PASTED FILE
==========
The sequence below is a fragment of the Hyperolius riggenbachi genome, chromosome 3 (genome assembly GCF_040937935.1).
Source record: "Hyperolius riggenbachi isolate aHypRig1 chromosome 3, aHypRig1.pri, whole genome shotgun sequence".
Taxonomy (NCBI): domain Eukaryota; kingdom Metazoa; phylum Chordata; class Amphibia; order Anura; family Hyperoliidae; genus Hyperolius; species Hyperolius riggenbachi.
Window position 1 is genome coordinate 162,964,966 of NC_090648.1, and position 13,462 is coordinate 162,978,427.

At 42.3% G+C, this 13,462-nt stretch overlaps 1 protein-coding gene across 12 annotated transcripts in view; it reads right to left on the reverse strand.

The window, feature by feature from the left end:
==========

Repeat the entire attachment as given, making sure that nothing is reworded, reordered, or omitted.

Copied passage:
The sequence below is a fragment of the Hyperolius riggenbachi genome, chromosome 3 (genome assembly GCF_040937935.1).
Source record: "Hyperolius riggenbachi isolate aHypRig1 chromosome 3, aHypRig1.pri, whole genome shotgun sequence".
Taxonomy (NCBI): domain Eukaryota; kingdom Metazoa; phylum Chordata; class Amphibia; order Anura; family Hyperoliidae; genus Hyperolius; species Hyperolius riggenbachi.
Window position 1 is genome coordinate 162,964,966 of NC_090648.1, and position 13,462 is coordinate 162,978,427.

At 42.3% G+C, this 13,462-nt stretch overlaps 1 protein-coding gene across 12 annotated transcripts in view; it reads right to left on the reverse strand.

The window, feature by feature from the left end: